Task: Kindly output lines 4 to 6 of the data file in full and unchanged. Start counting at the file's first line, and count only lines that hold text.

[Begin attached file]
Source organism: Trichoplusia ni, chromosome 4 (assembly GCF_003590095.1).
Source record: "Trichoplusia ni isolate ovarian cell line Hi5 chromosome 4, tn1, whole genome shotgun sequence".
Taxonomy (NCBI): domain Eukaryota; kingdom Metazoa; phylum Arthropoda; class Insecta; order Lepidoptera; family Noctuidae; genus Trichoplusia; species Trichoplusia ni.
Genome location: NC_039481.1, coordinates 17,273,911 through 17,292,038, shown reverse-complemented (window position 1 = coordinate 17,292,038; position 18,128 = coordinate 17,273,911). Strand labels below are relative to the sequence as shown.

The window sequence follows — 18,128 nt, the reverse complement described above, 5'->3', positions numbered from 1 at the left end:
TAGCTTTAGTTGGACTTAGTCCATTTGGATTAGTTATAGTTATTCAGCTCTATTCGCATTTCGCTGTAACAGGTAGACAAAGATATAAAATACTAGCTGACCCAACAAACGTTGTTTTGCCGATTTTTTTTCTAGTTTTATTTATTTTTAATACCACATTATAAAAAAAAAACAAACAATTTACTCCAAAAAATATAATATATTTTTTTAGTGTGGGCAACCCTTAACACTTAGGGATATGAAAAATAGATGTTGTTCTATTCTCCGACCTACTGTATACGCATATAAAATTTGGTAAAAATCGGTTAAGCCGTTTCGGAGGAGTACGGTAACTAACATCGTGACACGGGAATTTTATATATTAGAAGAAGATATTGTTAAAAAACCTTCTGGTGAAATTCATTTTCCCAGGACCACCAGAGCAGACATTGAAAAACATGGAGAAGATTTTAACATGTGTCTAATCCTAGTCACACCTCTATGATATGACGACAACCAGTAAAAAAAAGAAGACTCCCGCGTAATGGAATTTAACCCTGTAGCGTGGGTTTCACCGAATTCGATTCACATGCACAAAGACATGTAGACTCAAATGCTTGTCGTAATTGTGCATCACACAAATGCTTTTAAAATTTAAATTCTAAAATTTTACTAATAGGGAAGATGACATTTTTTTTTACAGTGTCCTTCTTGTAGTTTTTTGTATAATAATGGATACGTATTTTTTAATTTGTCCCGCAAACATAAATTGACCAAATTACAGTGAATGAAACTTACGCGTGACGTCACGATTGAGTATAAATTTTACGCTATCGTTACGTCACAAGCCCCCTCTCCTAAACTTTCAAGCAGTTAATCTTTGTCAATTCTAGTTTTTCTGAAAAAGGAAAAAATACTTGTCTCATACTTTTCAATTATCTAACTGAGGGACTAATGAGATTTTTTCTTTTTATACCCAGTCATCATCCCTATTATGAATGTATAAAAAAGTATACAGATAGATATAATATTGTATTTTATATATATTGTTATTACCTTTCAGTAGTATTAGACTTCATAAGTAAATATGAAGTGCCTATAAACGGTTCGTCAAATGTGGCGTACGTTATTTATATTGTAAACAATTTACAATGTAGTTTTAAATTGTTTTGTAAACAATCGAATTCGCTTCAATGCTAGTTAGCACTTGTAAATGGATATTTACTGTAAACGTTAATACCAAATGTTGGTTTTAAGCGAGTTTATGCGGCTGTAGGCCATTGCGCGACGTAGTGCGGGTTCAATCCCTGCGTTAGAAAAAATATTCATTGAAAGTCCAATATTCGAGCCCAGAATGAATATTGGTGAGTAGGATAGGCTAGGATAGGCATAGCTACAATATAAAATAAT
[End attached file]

Genome location: NC_039481.1, coordinates 17,273,911 through 17,292,038, shown reverse-complemented (window position 1 = coordinate 17,292,038; position 18,128 = coordinate 17,273,911). Strand labels below are relative to the sequence as shown.

The window sequence follows — 18,128 nt, the reverse complement described above, 5'->3', positions numbered from 1 at the left end:
TAGCTTTAGTTGGACTTAGTCCATTTGGATTAGTTATAGTTATTCAGCTCTATTCGCATTTCGCTGTAACAGGTAGACAAAGATATAAAATACTAGCTGACCCAACAAACGTTGTTTTGCCGATTTTTTTTCTAGTTTTATTTATTTTTAATACCACATTATAAAAAAAAAACAAACAATTTACTCCAAAAAATATAATATATTTTTTTAGTGTGGGCAACCCTTAACACTTAGGGATATGAAAAATAGATGTTGTTCTATTCTCCGACCTACTGTATACGCATATAAAATTTGGTAAAAATCGGTTAAGCCGTTTCGGAGGAGTACGGTAACTAACATCGTGACACGGGAATTTTATATATTAGAAGAAGATATTGTTAAAAAACCTTCTGGTGAAATTCATTTTCCCAGGACCACCAGAGCAGACATTGAAAAACATGGAGAAGATTTTAACATGTGTCTAATCCTAGTCACACCTCTATGATATGACGACAACCAGTAAAAAAAAGAAGACTCCCGCGTAATGGAATTTAACCCTGTAGCGTGGGTTTCACCGAATTCGATTCACATGCACAAAGACATGTAGACTCAAATGCTTGTCGTAATTGTGCATCACACAAATGCTTTTAAAATTTAAATTCTAAAATTTTACTAATAGGGAAGATGACATTTTTTTTTACAGTGTCCTTCTTGTAGTTTTTTGTATAATAATGGATACGTATTTTTTAATTTGTCCCGCAAACATAAATTGACCAAATTACAGTGAATGAAACTTACGCGTGACGTCACGATTGAGTATAAATTTTACGCTATCGTTACGTCACAAGCCCCCTCTCCTAAACTTTCAAGCAGTTAATCTTTGTCAATTCTAGTTTTTCTGAAAAAGGAAAAAATACTTGTCTCATACTTTTCAATTATCTAACTGAGGGACTAATGAGATTTTTTCTTTTTATACCCAGTCATCATCCCTATTATGAATGTATAAAAAAGTATACAGATAGATATAATATTGTATTTTATATATATTGTTATTACCTTTCAGTAGTATTAGACTTCATAAGTAAATATGAAGTGCCTATAAACGGTTCGTCAAATGTGGCGTACGTTATTTATATTGTAAACAATTTACAATGTAGTTTTAAATTGTTTTGTAAACAATCGAATTCGCTTCAATGCTAGTTAGCACTTGTAAATGGATATTTACTGTAAACGTTAATACCAAATGTTGGTTTTAAGCGAGTTTATGCGGCTGTAGGCCATTGCGCGACGTAGTGCGGGTTCAATCCCTGCGTTAGAAAAAATATTCATTGAAAGTCCAATATTCGAGCCCAGAATGAATATTGGTGAGTAGGATAGGCTAGGATAGGCATAGCTACAATATAAAATAAT